Then she said: “I am not willing to abandon my faith, so if that is your goal, you would be wasting your time.
      So, she would dialogue with me ONLY if I was open to persuasion (which I told her I was), yet then she admits that she was not open to persuasion.
      .
      Good luck Gary.
      .
      r.u.reasonable@gmail.com

      Reply
      • gary says:

        This Christian woman’s statements to you points out something very interesting: For many Christians, the security, peace, and comfort they receive from holding onto their supernatural beliefs are far more important than knowing the truth. These Christians are sadly lost causes. No amount of evidence will convince them that their supernatural beliefs are not real.

        .

        It is Christians, in particular, young Christians, who sincerely what to know the truth, no matter what it is, where there is still hope to break through the deception of their supernatural indoctrination. They just need to be presented with the evidence.

        .

        Supernatural beliefs (superstitions) are dangerous and even deadly. Those of us who have escaped the clutches of this ancient superstition must continue to shine the light of reason and science on those still under the spell of its fear-based indoctrination.

        Reply
        • Susan says:

          She may have sensed there is a dangerous insanity element in atheism.

          Jesus is transcendent truth in every generation.

          Science is merely this month’s current flavor of knowledge which is subject to being changed regularly.

          I am expecting epigenetics to overturn evolution when someone interprets it correctly or some other scientific discovery will but maybe not in time to stop a lot of the current social retardation.

          I have been watching atheists for years and there definitely is a crazy strand among them.

          I think evolution keeps them crazier especially the people who make a religion out of it.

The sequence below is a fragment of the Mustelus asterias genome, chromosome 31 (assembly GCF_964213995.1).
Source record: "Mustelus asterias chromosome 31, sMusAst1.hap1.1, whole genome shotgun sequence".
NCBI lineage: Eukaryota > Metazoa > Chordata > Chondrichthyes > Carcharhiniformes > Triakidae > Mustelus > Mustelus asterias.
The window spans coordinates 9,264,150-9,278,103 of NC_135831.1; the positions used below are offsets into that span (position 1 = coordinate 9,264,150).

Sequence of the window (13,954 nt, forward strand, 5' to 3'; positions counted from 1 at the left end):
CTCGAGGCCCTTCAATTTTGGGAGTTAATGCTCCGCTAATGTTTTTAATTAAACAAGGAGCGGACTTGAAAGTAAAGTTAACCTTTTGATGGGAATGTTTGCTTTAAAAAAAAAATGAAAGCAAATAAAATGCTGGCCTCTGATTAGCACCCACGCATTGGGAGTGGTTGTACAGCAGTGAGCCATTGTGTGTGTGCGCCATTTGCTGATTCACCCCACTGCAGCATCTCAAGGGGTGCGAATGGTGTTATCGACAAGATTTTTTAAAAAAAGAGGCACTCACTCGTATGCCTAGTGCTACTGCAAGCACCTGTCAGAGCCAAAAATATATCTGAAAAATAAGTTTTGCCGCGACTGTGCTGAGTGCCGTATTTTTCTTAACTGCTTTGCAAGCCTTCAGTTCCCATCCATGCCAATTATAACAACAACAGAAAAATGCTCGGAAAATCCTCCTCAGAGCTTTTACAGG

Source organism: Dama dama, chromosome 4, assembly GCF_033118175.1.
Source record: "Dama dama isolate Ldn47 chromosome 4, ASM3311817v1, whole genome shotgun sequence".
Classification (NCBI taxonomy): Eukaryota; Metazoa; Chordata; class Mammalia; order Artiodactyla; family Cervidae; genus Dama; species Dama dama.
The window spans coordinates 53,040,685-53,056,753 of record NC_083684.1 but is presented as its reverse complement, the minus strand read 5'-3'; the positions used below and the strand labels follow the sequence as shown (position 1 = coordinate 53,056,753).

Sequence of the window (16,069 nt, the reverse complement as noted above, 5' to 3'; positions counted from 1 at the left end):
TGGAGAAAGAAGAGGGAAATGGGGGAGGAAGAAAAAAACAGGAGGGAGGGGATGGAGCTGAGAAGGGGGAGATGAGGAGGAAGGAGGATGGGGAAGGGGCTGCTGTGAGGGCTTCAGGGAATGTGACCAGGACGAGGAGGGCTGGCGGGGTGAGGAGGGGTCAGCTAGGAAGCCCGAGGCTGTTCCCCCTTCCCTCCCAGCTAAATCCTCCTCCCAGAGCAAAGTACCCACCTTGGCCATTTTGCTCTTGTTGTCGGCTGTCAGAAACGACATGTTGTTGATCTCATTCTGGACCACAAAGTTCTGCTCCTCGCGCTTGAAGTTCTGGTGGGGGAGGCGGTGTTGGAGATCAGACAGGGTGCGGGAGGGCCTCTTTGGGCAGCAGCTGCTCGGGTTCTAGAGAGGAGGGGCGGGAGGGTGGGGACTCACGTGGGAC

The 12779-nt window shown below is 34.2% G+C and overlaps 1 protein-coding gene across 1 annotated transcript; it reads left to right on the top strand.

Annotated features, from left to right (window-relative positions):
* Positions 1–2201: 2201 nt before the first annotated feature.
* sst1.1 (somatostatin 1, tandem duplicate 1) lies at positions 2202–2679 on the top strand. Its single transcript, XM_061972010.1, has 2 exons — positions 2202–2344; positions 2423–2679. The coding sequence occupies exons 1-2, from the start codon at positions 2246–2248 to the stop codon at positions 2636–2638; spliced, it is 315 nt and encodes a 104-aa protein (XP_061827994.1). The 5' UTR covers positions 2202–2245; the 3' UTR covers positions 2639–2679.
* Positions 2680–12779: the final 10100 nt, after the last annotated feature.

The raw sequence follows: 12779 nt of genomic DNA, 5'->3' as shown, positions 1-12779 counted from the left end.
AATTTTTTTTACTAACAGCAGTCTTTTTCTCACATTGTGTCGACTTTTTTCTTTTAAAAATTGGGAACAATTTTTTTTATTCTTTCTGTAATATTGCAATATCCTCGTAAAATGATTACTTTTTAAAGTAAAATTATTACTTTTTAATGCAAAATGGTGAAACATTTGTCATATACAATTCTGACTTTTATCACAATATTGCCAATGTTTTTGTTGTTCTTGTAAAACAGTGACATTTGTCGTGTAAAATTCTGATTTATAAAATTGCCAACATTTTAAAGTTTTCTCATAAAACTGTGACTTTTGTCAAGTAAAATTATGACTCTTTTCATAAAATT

People are like temples and dedicate themselves and put them into practice.

          Christians dedicate themselves to God and put His ideas into practice.

          Atheists sometimes dedicate themselves to science and evolution and that is definitely going to affect what they do or say.

          Why trade a higher God given standard to identify with a lower order of animal.

          Christians are right. People are works in progress and what you set your heart and mind on could give you value you higher or degrade you.

          Self control depends on internal values not sliding rationalizations.

          Sorry, you never bothered to study what God actually says about morality. He uses it to turn out finer people.

          Civilization depends on internal values.

          Right now atheism a la Karl Marx is busy trying to destroy internal values to change civilization but all you produce is de-civilization as your mockery and evil tongues prove.

          So good for that woman.

          She chose to stick with the quantitatively and qualitatively better group.

          Who submits himself to random insanity if he does not have to?

          Reply
          • bob says:

            SUSAN – She may have sensed there is a dangerous insanity element in atheism.
            “…dangerous insanity…” LIAR!
            Your mouth is like an open sepulcher. With each wag of your tongue another falsehood spews forth. Your words are a perfect picture of the growing decay inside your head. You couldn’t reason your way out of a wet paper bag. Your religion is a poison.